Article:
Reverend David’s Story: “I want, I need, I yearn, I search for “one” good full-time job.”

Doswell, Virginia, once a town made up of small farm fields, is now home to Kings Dominion amusement park and a growing number of commuters from nearby Richmond. But like many places in the United States, the city’s economy is rough, and rough-est for the long-term unemployed. Many safety net programs that people rely on have employment conditions placed on them; time limits to find a job before they are cut off. In areas of the highest unemployment, these deadlines are extended, but they do remain.

Here’s Reverend David’s story, collected by Half in 10’s “Our American Story” project, about a 56 year-old man who’s worked for 37 years, but who’s been unemployed for over 1 year. His unemployment compensation is about to expire, and he shares his real and understandable feelings about his experience.

I have been laid off and diligently job-hunting for over 65 weeks and still counting. Sixty-five is the age that I will attain in another nine years. Thirty-seven is the number of years that I have paid into the Unemployment Insurance pool without drawing upon this vital safety net. Zero is the number of times that I would have preferred to rely on Unemployment Benefits to survive. One is the number of good full-time jobs that I seek. As I continue counting and counting, my hope in securing good full-time employment and returning to a pre-layoff way of life are waning.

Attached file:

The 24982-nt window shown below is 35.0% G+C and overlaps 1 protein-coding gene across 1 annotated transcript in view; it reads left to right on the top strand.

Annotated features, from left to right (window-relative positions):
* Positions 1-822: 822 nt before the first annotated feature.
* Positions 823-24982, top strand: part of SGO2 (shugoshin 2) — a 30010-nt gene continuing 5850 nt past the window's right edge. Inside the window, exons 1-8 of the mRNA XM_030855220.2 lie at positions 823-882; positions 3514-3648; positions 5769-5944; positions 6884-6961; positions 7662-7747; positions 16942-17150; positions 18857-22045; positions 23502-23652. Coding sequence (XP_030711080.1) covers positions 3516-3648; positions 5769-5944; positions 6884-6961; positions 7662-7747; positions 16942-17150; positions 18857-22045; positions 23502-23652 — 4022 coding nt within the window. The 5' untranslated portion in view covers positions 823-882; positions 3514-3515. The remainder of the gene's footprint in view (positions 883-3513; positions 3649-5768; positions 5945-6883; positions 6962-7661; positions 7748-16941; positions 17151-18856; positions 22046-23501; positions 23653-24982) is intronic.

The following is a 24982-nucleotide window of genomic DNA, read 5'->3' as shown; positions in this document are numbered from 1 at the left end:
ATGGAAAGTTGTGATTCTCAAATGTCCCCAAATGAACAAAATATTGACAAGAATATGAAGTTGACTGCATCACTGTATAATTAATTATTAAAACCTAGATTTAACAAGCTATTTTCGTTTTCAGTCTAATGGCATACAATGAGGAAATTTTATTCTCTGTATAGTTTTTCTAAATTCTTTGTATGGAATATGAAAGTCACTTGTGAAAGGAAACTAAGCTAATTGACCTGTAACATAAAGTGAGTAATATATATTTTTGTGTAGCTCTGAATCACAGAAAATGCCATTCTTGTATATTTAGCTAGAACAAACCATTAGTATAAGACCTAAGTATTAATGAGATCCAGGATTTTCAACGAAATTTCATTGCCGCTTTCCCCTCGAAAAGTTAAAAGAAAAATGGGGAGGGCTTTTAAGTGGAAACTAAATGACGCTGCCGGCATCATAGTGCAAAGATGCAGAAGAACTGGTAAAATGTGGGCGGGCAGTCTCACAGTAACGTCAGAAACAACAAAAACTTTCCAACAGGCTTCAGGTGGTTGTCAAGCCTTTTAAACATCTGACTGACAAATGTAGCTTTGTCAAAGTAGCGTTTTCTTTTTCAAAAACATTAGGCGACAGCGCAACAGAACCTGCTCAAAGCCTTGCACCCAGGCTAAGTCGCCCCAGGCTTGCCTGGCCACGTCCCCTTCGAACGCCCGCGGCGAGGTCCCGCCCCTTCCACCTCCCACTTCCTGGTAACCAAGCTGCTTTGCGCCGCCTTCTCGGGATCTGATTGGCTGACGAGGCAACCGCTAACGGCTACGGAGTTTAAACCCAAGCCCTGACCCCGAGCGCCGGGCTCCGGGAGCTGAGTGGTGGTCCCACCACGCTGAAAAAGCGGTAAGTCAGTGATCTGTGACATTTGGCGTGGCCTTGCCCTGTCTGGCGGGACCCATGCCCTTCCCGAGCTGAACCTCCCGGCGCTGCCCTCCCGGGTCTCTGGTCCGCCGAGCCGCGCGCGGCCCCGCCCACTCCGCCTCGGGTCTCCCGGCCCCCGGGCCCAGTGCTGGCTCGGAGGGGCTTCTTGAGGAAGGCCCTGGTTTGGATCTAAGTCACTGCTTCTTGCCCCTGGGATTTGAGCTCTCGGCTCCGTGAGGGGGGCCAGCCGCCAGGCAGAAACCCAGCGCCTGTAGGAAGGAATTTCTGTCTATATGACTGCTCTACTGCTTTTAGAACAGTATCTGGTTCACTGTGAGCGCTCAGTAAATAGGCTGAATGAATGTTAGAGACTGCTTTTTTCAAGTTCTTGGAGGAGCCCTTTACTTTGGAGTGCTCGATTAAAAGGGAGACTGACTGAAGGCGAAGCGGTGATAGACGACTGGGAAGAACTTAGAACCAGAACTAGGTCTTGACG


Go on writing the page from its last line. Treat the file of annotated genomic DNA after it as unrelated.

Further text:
I was laid off in December 2009 from a job as the successful Executive Director of a faith based nonprofit with a reasonably good income. I was leading efforts of a faith-based organization that provided resources for the disadvantaged, helped the poverty-stricken toward self-sufficiency, and advocated for equity in community-building and public policy making.

Now, for the first time in over thirty-seven years of my working life, I have to rely on Unemployment Compensation and my wife’s income to make ends meet. Our family endeavors to “get by” on safety net benefits, which could be further compromised if the Affordable Care Act is dismantled. There are so many areas of our family life that will change dramatically for the worse if I am unable to secure living wage employment and or if the social safety nets such as unemployment benefits that I have faithfully supported for 37 years are taken from my family.

With my Unemployment Compensation benefits soon to expire and with a Congress so deeply divided over this issue, I am not sure what to do other than to turn my attention to employment in some part-time service jobs; this is a fate that is very difficult to accept. Nevertheless, I will seek and secure whatever employment that I must in order to maintain the modest home, transportation, and necessities that my wife and I now enjoy. I want, I need, I yearn, I search for “one” good full-time job. I want to stop counting, and counting…

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